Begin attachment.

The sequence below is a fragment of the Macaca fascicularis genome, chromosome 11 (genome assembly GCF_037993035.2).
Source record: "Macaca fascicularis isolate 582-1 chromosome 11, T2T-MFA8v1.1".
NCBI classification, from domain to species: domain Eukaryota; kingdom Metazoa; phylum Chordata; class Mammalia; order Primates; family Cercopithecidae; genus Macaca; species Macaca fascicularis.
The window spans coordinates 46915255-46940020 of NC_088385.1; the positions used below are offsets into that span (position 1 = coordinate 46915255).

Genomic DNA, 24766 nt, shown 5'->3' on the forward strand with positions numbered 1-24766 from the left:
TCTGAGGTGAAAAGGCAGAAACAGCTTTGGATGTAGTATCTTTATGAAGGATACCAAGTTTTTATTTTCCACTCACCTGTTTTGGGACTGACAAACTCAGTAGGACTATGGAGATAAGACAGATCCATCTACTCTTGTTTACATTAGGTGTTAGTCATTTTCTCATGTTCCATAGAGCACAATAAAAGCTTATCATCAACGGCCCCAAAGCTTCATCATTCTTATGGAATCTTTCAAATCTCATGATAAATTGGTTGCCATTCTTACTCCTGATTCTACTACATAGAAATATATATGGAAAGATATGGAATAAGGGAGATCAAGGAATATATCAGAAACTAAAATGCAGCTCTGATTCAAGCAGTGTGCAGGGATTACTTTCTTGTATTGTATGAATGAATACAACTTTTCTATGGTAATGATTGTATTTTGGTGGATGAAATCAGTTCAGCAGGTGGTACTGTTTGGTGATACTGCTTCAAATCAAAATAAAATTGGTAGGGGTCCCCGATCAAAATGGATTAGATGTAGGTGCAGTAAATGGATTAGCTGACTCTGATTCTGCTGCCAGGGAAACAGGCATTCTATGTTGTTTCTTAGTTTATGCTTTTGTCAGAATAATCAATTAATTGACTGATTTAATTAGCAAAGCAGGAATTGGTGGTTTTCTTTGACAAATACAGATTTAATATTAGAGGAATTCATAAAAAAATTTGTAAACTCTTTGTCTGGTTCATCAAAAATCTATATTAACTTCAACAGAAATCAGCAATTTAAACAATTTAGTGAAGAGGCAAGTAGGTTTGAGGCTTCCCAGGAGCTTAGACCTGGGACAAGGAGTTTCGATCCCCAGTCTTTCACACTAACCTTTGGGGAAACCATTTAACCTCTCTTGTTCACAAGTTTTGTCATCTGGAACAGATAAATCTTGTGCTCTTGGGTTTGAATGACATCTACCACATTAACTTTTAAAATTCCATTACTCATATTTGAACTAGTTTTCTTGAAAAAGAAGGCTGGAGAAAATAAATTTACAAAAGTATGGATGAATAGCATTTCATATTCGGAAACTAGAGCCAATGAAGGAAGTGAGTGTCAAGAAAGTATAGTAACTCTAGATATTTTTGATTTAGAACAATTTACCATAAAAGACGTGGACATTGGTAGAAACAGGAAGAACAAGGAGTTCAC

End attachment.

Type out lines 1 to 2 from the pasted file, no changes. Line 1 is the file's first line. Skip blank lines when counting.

The sequence below is a fragment of the Macaca fascicularis genome, chromosome 11 (genome assembly GCF_037993035.2).
Source record: "Macaca fascicularis isolate 582-1 chromosome 11, T2T-MFA8v1.1".